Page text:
The latest news to help you get the most from your credit card.
Here’s my monthly update sharing changes for leading UK credit cards, as well as some of the relevant articles you might have missed on the blog.
August’s credit card update video
I go into more detail on some of this month’s updates in this video.
August credit card news
John Lewis credit cards to close 31 October
Back in May, John Lewis stopped taking new applications for its Partnership credit card ahead of moving from HSBC to NewDay as the card provider (this will happen at some point later this year). At the time existing cardholders were told there would be no immediate change and to carry on using the card as normal.
Well we now know part of what happens next – all Partnership cards will be closed at 6pm on 31 October 2022. This means they’ll stop working and you won’t be able to use them to pay. There’s a detailed FAQ on the John Lewis Finance site, but some of the key points worth noting are:
- You’ll need to change details to a different card for regular payments (e.g. subscriptions) or advance purchases that require a card as confirmation (e.g. car hire and train ticket collections)
- If you have less than 500 points and don’t apply for the new card you will lose the points
- Closing the card could either hurt or boost your credit score (confusing I know)
- There will be a full application and a credit check if you apply for the new card
Regarding the points – bear in mind that you earn five points for every £4 spent in John Lewis or Waitrose, but only 1 point for every £4 spent elsewhere. Assuming you’re already using a better cashback card at other retailers, let’s focus on whether you should keep using the card at the JL stores.
To earn 500 points (worth a £5 voucher), you’ll need to spend £400. If that is likely between now and the end of October you might think you’ll just carry on using it. But vouchers are issued in multiples of £5. So if you earn 550 points, there will be 50 points left over.
Even if you plan to apply for the new card, there’s no guarantee you’ll get it, so you could end up losing some of these “residual” points.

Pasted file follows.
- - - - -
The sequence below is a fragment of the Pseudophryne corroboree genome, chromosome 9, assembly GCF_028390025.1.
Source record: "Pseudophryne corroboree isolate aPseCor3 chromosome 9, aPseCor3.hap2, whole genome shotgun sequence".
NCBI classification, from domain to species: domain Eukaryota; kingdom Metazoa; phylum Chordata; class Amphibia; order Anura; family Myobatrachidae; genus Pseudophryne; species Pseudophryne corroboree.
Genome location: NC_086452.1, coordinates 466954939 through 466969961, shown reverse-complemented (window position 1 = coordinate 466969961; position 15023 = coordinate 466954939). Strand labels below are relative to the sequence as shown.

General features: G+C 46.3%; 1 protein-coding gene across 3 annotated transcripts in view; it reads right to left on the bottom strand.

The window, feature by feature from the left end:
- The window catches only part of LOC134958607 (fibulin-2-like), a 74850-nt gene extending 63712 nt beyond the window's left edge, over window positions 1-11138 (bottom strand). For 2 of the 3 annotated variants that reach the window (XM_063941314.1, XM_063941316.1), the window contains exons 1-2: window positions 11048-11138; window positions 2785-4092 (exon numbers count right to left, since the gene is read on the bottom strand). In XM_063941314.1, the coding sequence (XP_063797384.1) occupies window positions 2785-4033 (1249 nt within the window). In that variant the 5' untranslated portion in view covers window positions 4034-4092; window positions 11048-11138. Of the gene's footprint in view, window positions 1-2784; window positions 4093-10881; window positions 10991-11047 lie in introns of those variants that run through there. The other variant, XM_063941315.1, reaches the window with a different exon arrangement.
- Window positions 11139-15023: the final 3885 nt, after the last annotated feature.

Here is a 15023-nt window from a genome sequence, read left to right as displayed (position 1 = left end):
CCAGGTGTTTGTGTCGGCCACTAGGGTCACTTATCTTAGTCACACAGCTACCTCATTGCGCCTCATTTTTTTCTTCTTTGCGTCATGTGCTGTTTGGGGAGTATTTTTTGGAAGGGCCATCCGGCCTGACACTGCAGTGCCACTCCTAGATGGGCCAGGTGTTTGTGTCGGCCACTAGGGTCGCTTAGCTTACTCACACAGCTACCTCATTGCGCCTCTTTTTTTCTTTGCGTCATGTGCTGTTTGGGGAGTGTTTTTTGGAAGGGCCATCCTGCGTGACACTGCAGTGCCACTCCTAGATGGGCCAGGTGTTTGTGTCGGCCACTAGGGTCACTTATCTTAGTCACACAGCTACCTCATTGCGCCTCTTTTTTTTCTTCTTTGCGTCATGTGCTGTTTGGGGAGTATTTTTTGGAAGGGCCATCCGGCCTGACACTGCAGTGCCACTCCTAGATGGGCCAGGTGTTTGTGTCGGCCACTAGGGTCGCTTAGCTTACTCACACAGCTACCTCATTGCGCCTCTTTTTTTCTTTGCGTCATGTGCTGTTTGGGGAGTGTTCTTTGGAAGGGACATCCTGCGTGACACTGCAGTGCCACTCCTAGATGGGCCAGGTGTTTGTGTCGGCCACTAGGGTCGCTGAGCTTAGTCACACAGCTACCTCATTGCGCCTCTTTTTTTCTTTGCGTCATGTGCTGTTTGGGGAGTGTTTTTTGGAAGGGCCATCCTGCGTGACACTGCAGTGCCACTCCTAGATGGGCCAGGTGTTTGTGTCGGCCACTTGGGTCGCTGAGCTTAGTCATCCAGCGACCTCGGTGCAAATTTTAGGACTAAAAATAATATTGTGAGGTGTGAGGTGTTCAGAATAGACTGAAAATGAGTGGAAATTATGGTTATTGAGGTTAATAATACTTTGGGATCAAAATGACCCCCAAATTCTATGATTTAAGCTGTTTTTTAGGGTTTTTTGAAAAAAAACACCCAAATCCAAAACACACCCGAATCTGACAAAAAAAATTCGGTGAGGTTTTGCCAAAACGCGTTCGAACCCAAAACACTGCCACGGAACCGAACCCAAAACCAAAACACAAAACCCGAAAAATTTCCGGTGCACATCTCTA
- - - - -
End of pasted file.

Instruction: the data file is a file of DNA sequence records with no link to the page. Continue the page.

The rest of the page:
So I’d take a look at your current points balance (it’s easily available via the app or online banking) and work out what you need to spend to reach the next 500, or perhaps just over.
For me, with a balance of bang on 100 points, I’ll need to spend £320 in the next two and a half months. With supermarket shopping that should be OK. So I’ll keep doing that and then stop using it completely. Obviously I’ll check the app to make sure I’m not on 499 or similar!
But if you think the required spend is too realistic I’d suggest you cut your losses and wait until we have news of the new card. Hopefully you’ll be able to get the new card and it won’t be a problem.
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American Express Platinum and Green changes
For new applicants, the Amex Platinum is no longer a charge card but is now a credit card. The key difference is that a charge card must be paid off in full every month, whereas a credit card doesn’t. Though of course, as I’m always saying, you should always aim to clear the full balance, and having a cashback card and paying interest on it defeats the purpose. Technically the card also now has a credit limit, though apparently the charge card never allowed unlimited spending.
The card is also now covered by Section 75 of the Consumer Credit Act. There’s also a limit to one supplementary card on the account, down from the previous five (one platinum and four gold or green).
There’s no change if you already have the card, though if you want you can apply for the new credit card version, subject to credit checks.